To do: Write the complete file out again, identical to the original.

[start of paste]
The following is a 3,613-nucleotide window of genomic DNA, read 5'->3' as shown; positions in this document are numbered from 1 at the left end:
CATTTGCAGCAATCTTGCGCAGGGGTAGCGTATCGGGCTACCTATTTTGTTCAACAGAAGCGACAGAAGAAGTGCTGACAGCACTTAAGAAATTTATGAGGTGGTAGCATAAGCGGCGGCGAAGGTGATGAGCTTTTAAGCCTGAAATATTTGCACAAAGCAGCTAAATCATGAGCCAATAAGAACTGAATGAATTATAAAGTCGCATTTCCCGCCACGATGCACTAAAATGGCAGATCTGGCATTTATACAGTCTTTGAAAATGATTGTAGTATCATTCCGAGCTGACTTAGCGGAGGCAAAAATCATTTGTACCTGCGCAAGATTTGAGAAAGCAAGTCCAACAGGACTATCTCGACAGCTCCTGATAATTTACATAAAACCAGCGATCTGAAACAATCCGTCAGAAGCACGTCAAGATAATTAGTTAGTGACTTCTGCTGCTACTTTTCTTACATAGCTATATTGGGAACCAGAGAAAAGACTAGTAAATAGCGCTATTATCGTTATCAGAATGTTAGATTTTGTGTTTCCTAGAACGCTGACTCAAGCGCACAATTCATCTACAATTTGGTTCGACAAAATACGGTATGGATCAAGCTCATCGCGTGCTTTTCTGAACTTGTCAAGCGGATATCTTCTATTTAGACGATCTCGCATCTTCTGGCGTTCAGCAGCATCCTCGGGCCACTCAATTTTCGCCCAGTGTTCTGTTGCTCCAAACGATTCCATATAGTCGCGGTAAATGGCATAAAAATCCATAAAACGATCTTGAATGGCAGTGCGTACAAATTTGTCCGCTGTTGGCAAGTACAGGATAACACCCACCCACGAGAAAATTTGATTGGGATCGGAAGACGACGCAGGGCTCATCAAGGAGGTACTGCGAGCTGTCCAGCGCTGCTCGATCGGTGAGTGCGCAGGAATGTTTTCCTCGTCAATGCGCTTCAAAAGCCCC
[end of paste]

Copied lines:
The following is a 3,613-nucleotide window of genomic DNA, read 5'->3' as shown; positions in this document are numbered from 1 at the left end:
CATTTGCAGCAATCTTGCGCAGGGGTAGCGTATCGGGCTACCTATTTTGTTCAACAGAAGCGACAGAAGAAGTGCTGACAGCACTTAAGAAATTTATGAGGTGGTAGCATAAGCGGCGGCGAAGGTGATGAGCTTTTAAGCCTGAAATATTTGCACAAAGCAGCTAAATCATGAGCCAATAAGAACTGAATGAATTATAAAGTCGCATTTCCCGCCACGATGCACTAAAATGGCAGATCTGGCATTTATACAGTCTTTGAAAATGATTGTAGTATCATTCCGAGCTGACTTAGCGGAGGCAAAAATCATTTGTACCTGCGCAAGATTTGAGAAAGCAAGTCCAACAGGACTATCTCGACAGCTCCTGATAATTTACATAAAACCAGCGATCTGAAACAATCCGTCAGAAGCACGTCAAGATAATTAGTTAGTGACTTCTGCTGCTACTTTTCTTACATAGCTATATTGGGAACCAGAGAAAAGACTAGTAAATAGCGCTATTATCGTTATCAGAATGTTAGATTTTGTGTTTCCTAGAACGCTGACTCAAGCGCACAATTCATCTACAATTTGGTTCGACAAAATACGGTATGGATCAAGCTCATCGCGTGCTTTTCTGAACTTGTCAAGCGGATATCTTCTATTTAGACGATCTCGCATCTTCTGGCGTTCAGCAGCATCCTCGGGCCACTCAATTTTCGCCCAGTGTTCTGTTGCTCCAAACGATTCCATATAGTCGCGGTAAATGGCATAAAAATCCATAAAACGATCTTGAATGGCAGTGCGTACAAATTTGTCCGCTGTTGGCAAGTACAGGATAACACCCACCCACGAGAAAATTTGATTGGGATCGGAAGACGACGCAGGGCTCATCAAGGAGGTACTGCGAGCTGTCCAGCGCTGCTCGATCGGTGAGTGCGCAGGAATGTTTTCCTCGTCAATGCGCTTCAAAAGCCCC